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Today's Stichomancy for Audrey Hepburn

The first excerpt represents the past or something you must release, and is drawn from Facino Cane by Honore de Balzac:

wood and felt that there was space beyond.

"Judge of my surprise when I applied my eye to the hole. I was in the ceiling of a vault, heaps of gold were dimly visible in the faint light. The Doge himself and one of the Ten stood below; I could hear their voices and sufficient of their talk to know that this was the Secret Treasury of the Republic, full of the gifts of Doges and reserves of booty called the Tithe of Venice from the spoils of military expeditions. I was saved!

"When the jailer came I proposed that he should help me to escape and fly with me, and that we should take with us as much as we could carry. There was no reason for hesitation; he agreed. Vessels were

The second excerpt represents the present or the deciding factor of the moment, and is drawn from Twelve Stories and a Dream by H. G. Wells:

whose frantic rush through London had inflicted so much injury and disaster had indeed Mr. Bessel's body, but it was not Mr. Bessel. It was an evil spirit out of that strange world beyond existence, into which Mr. Bessel had so rashly ventured. For twenty hours it held possession of him, and for all those twenty hours the dispossessed spirit-body of Mr. Bessel was going to and fro in that unheard-of middle world of shadows seeking help in vain. He spent many hours beating at the minds of Mr. Vincey and of his friend Mr. Hart. Each, as we know, he roused by his efforts. But the language that might convey his situation to these helpers across the gulf he did not know; his feeble fingers groped vainly and powerlessly in their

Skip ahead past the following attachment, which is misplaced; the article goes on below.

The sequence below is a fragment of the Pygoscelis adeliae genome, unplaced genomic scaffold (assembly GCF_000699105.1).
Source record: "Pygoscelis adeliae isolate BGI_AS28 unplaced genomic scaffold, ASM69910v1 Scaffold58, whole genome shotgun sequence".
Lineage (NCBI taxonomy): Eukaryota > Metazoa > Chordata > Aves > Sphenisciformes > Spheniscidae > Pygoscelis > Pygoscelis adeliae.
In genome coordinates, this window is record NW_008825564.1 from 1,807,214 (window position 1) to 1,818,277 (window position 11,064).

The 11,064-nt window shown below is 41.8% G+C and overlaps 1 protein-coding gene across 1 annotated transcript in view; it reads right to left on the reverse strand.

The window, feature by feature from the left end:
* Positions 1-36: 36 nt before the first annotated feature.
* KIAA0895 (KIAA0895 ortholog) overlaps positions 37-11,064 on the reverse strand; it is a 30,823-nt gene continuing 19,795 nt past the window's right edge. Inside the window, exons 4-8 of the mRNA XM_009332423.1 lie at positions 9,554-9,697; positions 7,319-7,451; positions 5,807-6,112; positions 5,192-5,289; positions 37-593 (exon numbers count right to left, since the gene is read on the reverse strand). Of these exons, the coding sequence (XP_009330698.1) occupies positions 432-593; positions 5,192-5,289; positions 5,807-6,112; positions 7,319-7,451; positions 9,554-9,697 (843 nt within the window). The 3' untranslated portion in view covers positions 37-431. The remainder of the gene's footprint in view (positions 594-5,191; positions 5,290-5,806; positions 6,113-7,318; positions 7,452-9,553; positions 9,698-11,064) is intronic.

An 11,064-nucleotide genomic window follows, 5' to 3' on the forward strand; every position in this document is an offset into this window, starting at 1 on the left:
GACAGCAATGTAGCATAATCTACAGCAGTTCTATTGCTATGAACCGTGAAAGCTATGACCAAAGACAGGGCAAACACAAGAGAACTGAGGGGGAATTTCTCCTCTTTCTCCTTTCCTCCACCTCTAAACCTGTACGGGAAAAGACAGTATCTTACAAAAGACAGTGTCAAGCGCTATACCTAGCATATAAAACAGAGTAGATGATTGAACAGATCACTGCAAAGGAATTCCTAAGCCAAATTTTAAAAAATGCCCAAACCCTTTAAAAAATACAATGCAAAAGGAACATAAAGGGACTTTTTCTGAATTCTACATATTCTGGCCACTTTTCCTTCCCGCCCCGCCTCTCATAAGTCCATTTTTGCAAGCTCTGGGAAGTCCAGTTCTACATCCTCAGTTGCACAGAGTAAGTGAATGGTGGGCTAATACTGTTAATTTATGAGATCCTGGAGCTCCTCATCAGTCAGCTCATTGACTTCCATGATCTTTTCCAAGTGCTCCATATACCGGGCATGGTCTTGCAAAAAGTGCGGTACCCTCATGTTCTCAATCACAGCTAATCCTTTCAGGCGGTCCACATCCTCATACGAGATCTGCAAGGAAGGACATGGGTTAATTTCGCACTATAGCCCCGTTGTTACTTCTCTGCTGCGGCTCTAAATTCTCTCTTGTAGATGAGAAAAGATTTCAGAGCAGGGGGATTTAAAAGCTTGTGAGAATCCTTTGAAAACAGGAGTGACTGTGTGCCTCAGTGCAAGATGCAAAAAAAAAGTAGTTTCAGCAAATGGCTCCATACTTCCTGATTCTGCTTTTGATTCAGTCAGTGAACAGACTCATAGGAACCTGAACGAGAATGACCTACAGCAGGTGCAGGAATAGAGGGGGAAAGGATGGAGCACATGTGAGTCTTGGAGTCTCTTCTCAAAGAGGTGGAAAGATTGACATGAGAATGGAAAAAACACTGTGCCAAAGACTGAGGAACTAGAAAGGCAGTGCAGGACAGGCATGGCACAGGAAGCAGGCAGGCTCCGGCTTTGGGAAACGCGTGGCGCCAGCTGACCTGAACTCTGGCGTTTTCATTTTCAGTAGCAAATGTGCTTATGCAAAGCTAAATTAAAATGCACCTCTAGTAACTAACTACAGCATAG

The third excerpt represents the future or something you must embrace, and is drawn from Phaedrus by Plato:

himself. And the purgation was a recantation, which began thus,--

'False is that word of mine--the truth is that thou didst not embark in ships, nor ever go to the walls of Troy;'

and when he had completed his poem, which is called 'the recantation,' immediately his sight returned to him. Now I will be wiser than either Stesichorus or Homer, in that I am going to make my recantation for reviling love before I suffer; and this I will attempt, not as before, veiled and ashamed, but with forehead bold and bare.

PHAEDRUS: Nothing could be more agreeable to me than to hear you say so.

SOCRATES: Only think, my good Phaedrus, what an utter want of delicacy was shown in the two discourses; I mean, in my own and in that which you